By Paul James
Socrates was famous for answering a question with a question. And I feel like him every time someone asks me when they should prune their hydrangea, because my response is always the same: “What type of hydrangea is it?” And if they can’t answer my question, I can’t answer their question. Here’s why.
Hydrangeas, depending on the type, bloom either on new wood or old wood. (Some actually bloom on both – more on them later.) Consequently, if you prune at the wrong time of the year you may wind up removing dormant or developing flowers buds.
Hydrangeas that bloom on new wood in late summer should be pruned in late winter to early spring, before active growth begins. Within this group are several popular varieties including ‘Limelight,’ ‘Quickfire,’ ‘Burgundy Lace,’ and the classic “snowball” types such as ‘Annabelle.’ Also included is the ever popular ‘PeeGee.’ (More specifically, for you garden geeks out there, these are in one of two genera: Hydrangea arborescens and Hydrangea paniculata.)
Hydrangeas that bloom on old wood earlier in summer should be pruned after they flower, but no later than the end of July. Doing so will give the plant time to set flower buds for next year. This group includes my favorite – the Oakleaf hydrangea (Hydrangea quercifolia) – as well as all the Hydrangea macrophylla cultivars that produce blue or pink flowers depending on the pH of the soil.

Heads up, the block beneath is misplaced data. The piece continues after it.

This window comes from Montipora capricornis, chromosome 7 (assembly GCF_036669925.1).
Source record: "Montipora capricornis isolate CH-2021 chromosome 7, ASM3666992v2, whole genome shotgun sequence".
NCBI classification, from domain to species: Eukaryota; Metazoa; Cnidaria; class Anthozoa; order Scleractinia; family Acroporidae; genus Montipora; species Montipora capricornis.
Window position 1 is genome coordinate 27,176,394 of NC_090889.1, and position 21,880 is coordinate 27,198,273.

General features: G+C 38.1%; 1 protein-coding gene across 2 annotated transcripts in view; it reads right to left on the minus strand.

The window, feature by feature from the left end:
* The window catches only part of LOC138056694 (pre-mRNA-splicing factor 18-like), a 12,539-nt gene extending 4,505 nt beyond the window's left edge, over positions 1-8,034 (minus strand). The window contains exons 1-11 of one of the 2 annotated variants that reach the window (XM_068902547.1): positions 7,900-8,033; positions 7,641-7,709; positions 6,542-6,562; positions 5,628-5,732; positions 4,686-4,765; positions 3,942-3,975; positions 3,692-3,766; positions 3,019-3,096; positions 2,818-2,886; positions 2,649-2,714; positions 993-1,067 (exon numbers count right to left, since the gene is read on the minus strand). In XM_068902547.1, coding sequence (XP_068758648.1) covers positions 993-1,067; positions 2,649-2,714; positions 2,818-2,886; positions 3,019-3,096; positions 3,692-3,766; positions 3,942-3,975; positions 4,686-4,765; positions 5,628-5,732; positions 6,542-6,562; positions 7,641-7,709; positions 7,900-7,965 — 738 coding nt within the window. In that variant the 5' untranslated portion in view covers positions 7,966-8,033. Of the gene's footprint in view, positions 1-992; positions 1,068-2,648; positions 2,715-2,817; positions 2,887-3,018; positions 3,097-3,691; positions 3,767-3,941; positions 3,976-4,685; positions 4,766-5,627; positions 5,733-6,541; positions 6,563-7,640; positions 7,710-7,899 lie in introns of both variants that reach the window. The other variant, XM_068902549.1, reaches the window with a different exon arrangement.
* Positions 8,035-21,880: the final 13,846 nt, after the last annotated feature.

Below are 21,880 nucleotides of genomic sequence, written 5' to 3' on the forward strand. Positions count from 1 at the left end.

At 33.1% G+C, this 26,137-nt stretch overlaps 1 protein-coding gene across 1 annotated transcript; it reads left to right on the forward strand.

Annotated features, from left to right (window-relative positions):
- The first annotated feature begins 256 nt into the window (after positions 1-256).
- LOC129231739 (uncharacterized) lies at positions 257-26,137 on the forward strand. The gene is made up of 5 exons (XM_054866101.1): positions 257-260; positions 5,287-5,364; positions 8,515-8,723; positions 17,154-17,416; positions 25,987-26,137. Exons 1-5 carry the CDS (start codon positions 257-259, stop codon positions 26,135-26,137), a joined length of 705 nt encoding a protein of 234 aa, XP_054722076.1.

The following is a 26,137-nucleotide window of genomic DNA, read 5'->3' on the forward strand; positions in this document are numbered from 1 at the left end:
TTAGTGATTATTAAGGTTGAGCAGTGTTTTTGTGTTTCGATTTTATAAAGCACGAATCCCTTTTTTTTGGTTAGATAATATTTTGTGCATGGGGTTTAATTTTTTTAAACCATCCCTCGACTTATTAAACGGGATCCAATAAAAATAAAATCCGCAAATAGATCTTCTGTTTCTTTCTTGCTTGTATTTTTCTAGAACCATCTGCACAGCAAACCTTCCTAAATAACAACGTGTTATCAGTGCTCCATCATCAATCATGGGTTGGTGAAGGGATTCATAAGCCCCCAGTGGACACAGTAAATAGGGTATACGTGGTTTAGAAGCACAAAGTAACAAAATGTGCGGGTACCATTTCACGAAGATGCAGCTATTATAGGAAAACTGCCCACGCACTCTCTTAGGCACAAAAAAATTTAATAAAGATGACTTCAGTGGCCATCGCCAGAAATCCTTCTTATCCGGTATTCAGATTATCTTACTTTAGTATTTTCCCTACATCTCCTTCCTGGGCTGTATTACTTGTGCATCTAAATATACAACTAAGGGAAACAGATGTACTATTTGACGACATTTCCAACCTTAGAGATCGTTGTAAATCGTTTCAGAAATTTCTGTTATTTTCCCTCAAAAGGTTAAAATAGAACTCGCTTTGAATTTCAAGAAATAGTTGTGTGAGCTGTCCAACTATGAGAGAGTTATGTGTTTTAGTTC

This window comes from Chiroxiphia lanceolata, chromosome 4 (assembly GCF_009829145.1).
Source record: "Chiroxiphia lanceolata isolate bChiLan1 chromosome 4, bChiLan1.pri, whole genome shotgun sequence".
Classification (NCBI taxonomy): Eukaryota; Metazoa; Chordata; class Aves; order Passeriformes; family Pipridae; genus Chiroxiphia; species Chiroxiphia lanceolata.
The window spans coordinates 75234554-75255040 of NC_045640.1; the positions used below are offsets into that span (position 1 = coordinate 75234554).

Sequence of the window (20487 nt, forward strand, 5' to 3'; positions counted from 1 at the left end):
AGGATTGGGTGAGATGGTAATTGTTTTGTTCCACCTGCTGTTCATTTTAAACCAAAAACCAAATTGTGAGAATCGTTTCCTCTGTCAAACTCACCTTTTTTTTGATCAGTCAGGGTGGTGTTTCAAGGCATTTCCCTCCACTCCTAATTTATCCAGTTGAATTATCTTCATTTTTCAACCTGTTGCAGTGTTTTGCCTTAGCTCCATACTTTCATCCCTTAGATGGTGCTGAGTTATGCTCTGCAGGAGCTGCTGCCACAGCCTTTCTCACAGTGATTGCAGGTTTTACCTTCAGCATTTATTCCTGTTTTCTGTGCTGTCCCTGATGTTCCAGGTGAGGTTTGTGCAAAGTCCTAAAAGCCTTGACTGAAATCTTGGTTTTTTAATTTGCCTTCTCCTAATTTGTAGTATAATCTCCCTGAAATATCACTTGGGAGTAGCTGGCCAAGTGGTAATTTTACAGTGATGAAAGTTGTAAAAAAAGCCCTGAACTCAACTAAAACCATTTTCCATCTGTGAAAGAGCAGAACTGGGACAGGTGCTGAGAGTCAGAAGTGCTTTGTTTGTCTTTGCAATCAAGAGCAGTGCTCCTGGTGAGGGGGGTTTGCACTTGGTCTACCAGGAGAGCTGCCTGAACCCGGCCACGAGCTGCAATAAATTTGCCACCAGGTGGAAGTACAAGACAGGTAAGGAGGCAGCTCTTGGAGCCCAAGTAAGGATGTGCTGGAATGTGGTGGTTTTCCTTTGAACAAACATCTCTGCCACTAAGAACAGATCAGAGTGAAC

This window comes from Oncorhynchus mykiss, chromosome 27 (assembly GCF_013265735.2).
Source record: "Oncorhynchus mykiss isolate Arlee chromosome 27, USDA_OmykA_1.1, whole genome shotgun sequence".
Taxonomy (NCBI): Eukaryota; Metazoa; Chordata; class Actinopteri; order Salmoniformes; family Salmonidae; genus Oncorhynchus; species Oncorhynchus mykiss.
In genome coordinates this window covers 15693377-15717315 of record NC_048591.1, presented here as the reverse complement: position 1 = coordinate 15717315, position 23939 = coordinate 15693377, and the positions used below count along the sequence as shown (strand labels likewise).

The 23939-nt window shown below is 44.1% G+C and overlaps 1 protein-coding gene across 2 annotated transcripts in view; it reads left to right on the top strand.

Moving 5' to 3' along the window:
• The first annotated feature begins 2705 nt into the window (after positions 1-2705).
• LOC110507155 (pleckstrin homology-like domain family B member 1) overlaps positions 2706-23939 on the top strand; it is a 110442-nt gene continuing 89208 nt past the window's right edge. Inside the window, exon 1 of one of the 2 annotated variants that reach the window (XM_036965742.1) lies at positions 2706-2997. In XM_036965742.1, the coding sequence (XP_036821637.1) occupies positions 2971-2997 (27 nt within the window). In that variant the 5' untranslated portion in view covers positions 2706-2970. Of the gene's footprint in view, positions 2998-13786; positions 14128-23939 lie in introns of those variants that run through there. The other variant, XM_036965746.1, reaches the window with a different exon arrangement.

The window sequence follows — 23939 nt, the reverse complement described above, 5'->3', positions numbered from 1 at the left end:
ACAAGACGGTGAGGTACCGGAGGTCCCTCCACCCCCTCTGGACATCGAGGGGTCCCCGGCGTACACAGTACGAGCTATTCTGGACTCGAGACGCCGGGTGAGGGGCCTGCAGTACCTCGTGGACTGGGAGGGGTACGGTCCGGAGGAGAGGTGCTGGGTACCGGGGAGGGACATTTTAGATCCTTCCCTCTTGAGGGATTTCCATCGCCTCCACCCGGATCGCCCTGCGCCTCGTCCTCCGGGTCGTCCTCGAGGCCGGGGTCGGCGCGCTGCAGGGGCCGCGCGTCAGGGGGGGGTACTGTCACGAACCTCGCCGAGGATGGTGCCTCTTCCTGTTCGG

The so-called ever-blooming hydrangeas such as ‘Endless Summer’ bloom on new and old wood. They can actually be pruned in spring, but the truth is they rarely need much pruning at all.
Of course there’s a simpler approach. Don’t prune at all, unless you need to remove dead, diseased, or crossing branches, or if you simply want to deadhead faded flowers. That’s what I do.
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